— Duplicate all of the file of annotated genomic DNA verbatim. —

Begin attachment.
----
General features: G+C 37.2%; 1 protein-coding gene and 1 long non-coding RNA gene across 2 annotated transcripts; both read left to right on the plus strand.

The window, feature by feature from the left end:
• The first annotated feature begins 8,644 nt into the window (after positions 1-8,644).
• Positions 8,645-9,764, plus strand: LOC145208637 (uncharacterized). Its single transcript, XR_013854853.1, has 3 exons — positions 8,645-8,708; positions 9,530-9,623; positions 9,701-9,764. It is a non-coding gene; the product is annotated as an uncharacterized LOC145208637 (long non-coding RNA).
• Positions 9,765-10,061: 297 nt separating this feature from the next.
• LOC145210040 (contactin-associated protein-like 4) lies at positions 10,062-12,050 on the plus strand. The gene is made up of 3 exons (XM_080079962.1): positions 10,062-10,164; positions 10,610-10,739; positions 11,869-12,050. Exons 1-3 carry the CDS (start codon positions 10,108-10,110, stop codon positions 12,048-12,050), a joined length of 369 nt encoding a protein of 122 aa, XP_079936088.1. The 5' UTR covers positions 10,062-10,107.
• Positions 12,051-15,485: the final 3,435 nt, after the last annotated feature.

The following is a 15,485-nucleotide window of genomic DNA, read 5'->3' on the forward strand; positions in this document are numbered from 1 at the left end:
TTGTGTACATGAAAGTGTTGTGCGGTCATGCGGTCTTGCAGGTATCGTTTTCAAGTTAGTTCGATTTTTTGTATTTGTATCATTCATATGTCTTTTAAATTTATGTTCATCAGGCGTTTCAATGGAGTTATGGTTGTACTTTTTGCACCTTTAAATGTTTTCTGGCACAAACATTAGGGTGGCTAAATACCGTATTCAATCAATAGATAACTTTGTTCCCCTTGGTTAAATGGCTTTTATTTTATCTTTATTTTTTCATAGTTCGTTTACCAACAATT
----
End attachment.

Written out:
General features: G+C 37.2%; 1 protein-coding gene and 1 long non-coding RNA gene across 2 annotated transcripts; both read left to right on the plus strand.

The window, feature by feature from the left end:
• The first annotated feature begins 8,644 nt into the window (after positions 1-8,644).
• Positions 8,645-9,764, plus strand: LOC145208637 (uncharacterized). Its single transcript, XR_013854853.1, has 3 exons — positions 8,645-8,708; positions 9,530-9,623; positions 9,701-9,764. It is a non-coding gene; the product is annotated as an uncharacterized LOC145208637 (long non-coding RNA).
• Positions 9,765-10,061: 297 nt separating this feature from the next.
• LOC145210040 (contactin-associated protein-like 4) lies at positions 10,062-12,050 on the plus strand. The gene is made up of 3 exons (XM_080079962.1): positions 10,062-10,164; positions 10,610-10,739; positions 11,869-12,050. Exons 1-3 carry the CDS (start codon positions 10,108-10,110, stop codon positions 12,048-12,050), a joined length of 369 nt encoding a protein of 122 aa, XP_079936088.1. The 5' UTR covers positions 10,062-10,107.
• Positions 12,051-15,485: the final 3,435 nt, after the last annotated feature.

The following is a 15,485-nucleotide window of genomic DNA, read 5'->3' on the forward strand; positions in this document are numbered from 1 at the left end:
TTGTGTACATGAAAGTGTTGTGCGGTCATGCGGTCTTGCAGGTATCGTTTTCAAGTTAGTTCGATTTTTTGTATTTGTATCATTCATATGTCTTTTAAATTTATGTTCATCAGGCGTTTCAATGGAGTTATGGTTGTACTTTTTGCACCTTTAAATGTTTTCTGGCACAAACATTAGGGTGGCTAAATACCGTATTCAATCAATAGATAACTTTGTTCCCCTTGGTTAAATGGCTTTTATTTTATCTTTATTTTTTCATAGTTCGTTTACCAACAATT